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As in the crystal spring I view my

face,
Fresh rising blushes paint the watry glass ;
But since those graces please thy eyes no more,
I fhun the fountains which I fought before. 30
Once I was skill'd in ev'ry herb that grew,
And ev'ry plant that drinks the morning dew;
Ah wretched shepherd, what avails thy art,
To cure thy lambs, but not to heal thy heart !

Let other swains attend the rural care, 35
Feed fairer flocks, or richer fleeces sheer:
But nigh yon' mountain let me tune my lays,
Embrace my Love, and bind my brows with bays.
That flute is mine which Colin's tuneful breath
Inspir'd when living, and bequeath'd in death; 40

He

VER. 39. Colin) The name taken by Spenser in his Eclogues, where his mistress is celebrated under that of Rosalinda. P.

VARIATIONS.

Ver. 27

Oft in the crystal spring I cast a view,
And equal'd Hylas, if the glass be true ;
But since those graces meet my eyes no more,
I shun, etc.

P.
IMITATIONS.
Naides, indigno cum Gallus amore periret?
Nam neque Parnasi vabis juga, nam neque Pindi
Ulla moram fecere, neque Aonia Aganippe.

Virg. out of Theocr.
VER. 27. Virgil again from the Cyclops of Theocritus,

nuper me in littore vidi
Cum placidum ventis paret mare, non ego Daphnim,

Judice te, metuam, fi nunquam fallat imago. P.
VER. 40. bequeath'd in death; etc.] Virg. Ecl. ii.

E mihi disparibus feptem compacta cicutis
Fiftula, Damætas dono mihi quam dedit olim,
Et dixit moriens, Te nunc habet ifta fecundum.

P.

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He said ; Alexis, take this pipe, the same
That taught the groves my Rosalinda's name:
But now the reeds shall hang on yonder tree,
For ever filent fince despis'd by thee.
Oh! were I made by some transforming pow'r 45
The captive bird that sings within thy bow'r !
Then might my voice thy list’ning ears employ,
And I those kisses he receives, enjoy.

And yet my numbers please the rural throng,
Rough Satyrs dance, and Pan applauds the song: 50
The Nymphs, forsaking ev'ry cave and spring,
Their early fruit, and milk-white turtles bring;
Each am'rous nymph prefers her gifts in vain,
On you their gifts are all bestow'd again.
For you the fwains the fairest flow'rs design, 55
And in one garland all their beauties join;
Accept the wreath which you deserve alone,
In whom all beauties are compriz'd in one.

See what delights in sylvan scenes appear ! Descending Gods have found Elyfium here.

60 In woods bright Venus with Adonis ftray’d, And chaste Diana haunts the forest shade. Come, lovely nymph, and bless the filent hours, When swains from theering seek their nightly

bow'rs; When weary reapers quit the sultry field, 65 And crown’d with corn their thanks to Ceres yield,

C 3

This

IMITATIONS. Ver. 60. Descending Gods have found Elyfium here.]

Habitarunt Di quoque hluas Virg. Et formosus oves ad flumina pavit Adonis. Idem. P.

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This harmless grove no lurking viper hides,
But in my breast the serpent Love abides.
Here bees from blossoms sip the rofy dew,
But your Alexis knows no sweets but you. 70
Oh deign to visit our forsaken seats,
The mofly fountains, and the green retreats!
Where'er you walk, cool gales shall fan the glade,
Trees, where you fit, shall croud into a fhade :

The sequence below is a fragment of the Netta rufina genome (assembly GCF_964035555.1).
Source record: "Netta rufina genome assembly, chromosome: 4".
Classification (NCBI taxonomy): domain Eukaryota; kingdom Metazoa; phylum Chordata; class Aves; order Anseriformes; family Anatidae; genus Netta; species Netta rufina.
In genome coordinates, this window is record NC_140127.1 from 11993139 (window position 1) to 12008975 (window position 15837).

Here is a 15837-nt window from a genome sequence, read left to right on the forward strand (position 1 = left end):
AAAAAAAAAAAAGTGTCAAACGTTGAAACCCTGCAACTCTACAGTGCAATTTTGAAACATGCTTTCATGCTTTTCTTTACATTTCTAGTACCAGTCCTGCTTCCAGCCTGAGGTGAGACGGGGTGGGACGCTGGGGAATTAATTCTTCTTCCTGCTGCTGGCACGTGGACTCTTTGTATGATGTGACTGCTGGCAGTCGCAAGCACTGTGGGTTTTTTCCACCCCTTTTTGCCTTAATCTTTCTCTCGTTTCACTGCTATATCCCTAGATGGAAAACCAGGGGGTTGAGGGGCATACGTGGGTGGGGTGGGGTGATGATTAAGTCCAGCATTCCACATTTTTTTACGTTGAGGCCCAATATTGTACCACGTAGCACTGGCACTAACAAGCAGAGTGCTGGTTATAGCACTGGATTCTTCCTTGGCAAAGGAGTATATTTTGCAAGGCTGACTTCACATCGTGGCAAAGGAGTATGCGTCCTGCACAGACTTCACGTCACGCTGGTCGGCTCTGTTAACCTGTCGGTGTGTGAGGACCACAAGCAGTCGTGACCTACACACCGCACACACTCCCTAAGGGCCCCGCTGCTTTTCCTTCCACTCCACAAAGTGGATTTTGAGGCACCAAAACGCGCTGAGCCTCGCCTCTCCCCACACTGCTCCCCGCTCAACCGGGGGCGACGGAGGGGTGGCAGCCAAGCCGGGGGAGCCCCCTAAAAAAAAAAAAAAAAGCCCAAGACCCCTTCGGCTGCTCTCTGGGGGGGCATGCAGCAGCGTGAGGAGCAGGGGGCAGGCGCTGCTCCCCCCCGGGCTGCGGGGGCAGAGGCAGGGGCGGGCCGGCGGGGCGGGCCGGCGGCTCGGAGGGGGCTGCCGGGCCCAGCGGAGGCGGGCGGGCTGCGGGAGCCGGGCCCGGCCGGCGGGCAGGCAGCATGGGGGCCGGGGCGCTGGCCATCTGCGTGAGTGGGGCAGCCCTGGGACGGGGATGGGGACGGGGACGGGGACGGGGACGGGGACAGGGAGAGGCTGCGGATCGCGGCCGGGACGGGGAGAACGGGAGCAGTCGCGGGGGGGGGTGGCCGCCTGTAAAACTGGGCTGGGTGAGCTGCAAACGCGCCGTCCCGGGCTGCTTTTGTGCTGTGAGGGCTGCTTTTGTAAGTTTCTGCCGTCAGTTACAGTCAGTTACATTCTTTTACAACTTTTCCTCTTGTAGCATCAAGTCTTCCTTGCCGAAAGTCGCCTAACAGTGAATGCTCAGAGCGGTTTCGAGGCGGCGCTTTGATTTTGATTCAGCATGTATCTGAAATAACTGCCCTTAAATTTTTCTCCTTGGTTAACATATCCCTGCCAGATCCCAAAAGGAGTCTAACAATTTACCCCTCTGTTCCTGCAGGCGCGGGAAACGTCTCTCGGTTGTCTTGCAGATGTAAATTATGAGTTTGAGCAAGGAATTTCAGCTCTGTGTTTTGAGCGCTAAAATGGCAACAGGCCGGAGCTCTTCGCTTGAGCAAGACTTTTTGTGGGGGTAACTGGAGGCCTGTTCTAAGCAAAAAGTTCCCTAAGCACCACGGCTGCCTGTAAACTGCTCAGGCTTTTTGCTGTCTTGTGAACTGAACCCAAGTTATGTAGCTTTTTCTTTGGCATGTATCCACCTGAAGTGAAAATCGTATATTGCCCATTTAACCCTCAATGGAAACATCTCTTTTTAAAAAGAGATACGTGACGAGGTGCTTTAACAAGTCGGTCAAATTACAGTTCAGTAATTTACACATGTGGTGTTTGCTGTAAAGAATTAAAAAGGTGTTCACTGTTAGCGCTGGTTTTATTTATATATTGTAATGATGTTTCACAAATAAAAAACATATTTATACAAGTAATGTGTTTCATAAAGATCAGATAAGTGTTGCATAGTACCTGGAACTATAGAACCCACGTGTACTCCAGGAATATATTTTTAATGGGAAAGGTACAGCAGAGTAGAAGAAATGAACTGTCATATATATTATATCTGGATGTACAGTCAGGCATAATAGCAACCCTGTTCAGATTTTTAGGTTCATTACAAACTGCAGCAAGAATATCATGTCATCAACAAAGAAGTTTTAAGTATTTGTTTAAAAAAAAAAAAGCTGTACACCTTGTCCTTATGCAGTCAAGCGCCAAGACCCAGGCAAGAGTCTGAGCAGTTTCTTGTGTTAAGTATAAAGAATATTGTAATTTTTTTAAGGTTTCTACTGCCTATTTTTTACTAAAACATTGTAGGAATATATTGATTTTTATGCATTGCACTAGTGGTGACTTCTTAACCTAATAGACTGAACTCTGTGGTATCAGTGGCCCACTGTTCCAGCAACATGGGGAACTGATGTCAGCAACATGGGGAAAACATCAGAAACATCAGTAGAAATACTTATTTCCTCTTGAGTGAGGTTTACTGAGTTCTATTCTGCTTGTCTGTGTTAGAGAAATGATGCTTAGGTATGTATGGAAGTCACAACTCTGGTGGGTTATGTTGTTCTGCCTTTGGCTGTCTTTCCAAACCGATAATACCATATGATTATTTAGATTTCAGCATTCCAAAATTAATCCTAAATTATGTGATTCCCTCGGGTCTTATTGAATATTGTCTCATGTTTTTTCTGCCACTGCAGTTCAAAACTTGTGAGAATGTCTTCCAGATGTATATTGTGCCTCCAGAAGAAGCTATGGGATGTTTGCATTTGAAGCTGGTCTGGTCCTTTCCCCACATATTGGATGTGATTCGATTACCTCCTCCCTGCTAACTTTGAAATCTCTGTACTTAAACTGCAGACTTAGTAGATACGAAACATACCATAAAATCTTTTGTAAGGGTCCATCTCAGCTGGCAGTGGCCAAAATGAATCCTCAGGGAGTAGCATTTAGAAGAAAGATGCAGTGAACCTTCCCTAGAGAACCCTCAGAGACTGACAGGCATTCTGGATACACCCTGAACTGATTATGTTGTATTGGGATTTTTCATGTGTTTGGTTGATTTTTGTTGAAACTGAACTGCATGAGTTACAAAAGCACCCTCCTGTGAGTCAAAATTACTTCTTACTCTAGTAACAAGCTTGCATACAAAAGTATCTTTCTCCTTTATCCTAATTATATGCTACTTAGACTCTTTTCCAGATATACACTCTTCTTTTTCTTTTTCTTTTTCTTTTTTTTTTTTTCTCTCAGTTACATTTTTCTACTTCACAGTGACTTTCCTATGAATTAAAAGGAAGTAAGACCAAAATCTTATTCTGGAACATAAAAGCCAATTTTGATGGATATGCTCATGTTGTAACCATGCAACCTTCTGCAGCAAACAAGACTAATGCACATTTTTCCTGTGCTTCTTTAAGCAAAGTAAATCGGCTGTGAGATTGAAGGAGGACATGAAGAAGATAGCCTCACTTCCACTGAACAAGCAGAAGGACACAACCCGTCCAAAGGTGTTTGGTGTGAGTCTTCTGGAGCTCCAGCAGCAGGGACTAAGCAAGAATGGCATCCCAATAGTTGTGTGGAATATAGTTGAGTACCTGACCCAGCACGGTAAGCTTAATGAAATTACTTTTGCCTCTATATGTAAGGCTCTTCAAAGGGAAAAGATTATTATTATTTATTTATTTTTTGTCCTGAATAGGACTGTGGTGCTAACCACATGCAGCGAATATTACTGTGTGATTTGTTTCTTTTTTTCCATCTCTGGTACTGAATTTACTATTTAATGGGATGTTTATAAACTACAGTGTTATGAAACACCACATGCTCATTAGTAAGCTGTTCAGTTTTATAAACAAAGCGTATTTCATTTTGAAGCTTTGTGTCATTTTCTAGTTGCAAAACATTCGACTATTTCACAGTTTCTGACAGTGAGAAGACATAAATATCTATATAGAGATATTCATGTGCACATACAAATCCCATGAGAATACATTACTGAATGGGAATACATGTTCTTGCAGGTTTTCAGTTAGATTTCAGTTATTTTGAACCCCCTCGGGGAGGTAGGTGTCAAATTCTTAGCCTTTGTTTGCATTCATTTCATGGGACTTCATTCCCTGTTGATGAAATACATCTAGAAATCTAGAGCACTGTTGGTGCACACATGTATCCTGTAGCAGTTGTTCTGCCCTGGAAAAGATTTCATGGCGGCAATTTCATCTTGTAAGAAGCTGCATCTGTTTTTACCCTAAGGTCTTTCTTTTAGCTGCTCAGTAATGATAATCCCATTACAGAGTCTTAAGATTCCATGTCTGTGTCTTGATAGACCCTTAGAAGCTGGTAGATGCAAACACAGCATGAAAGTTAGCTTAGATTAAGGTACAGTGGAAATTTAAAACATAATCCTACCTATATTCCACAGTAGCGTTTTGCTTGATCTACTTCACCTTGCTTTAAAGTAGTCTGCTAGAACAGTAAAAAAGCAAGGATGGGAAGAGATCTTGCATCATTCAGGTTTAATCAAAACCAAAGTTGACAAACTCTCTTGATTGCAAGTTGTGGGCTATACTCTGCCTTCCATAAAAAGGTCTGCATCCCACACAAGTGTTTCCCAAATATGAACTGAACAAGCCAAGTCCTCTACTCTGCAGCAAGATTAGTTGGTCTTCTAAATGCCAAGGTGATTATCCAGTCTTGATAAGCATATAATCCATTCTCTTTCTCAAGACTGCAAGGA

Where'er you tread, the blushing flow'rs shall rise,
And all things flourish where you turn your eyes.
Oh! how I long with you to pass my days,
Invoke the Muses, and resound your praise !
Your praise the birds shall chant in ev'ry grove,
And winds shall waft it to the pow'rs above. 8
But would you sing, and rival Orpheus' ftrain,
The wond'ring forests foon should dance again,
The moving mountains hear the pow'rful call,
And headlong streams hang liftning in their fall!

But see, the shepherds fhun the noon-day heat,
The lowing herds to murm'ring brooks retreat, 86

T.

1

VARIATIONS. VER. 79, 80.

Your praise the tuneful birds to heav’n shall bear,

And lift’ning wolves grow milder as they hear.
So the verses were originally written. But the author,
young as he was, soon found the absurdity which Spenser
himself overlooked, of introducing wolves into Eng-
land. P.

I MITATIONS.
VER. 80. And winds small waft, etc.)
Partem aliquam, venti, divím referatis ad aures !

Virg. P.

To closer shades the panting flocks remove;
Ye Gods! and is there no relief for Love?
But soon the sun with milder rays descends
To the cool ocean, where his journey ends :
On me love's fiercer flames for ever prey,
By night he scorches, as he burns by day.

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90

VARIATIONS.
VER.91. Me love inflames, nor will his fires allay. P.

IMITATIONS.
Ver. 88. Ye Gods, etc.]
Me tamen urit amor, quis enim modus adfit amori?

Idem. P.

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AU TU M N.

THE

THIRD PASTORAL,

OR

HYL AS and ÆGON.

To Mr. WYCHERLEY.

BE

Eneath the shade a spreading Beech displays,

Hylas and Ægon sung their rural lays, This mourn'd a faithless, that an absent Love, And Delia's name and Doris fill'd the Grove. Ye Mantuan nymphs, your sacred succour bring; 5 Hylas and Egon's rural lays I sing.

Thou, whom the Nine with Plautus' wit inspire, The art of Terence, and Menander's fire;

Whose

This Pastoral consists of two parts, like the visith of Virgil : The Scene, a Hill; the Time at Sun-set. P.

Ver. 7. Thou, whom the Nine,] Mr. Wycherley, a famous Author of Comedies ; of which the most celebrated were the Plain-Dealer and Country-Wife. He was a writer of infinite spirit, satire, and wit. The only objection made to him was that he had too much. However he was followed in the same way by Mr. Congreve; bo' with a little more correctness. P.

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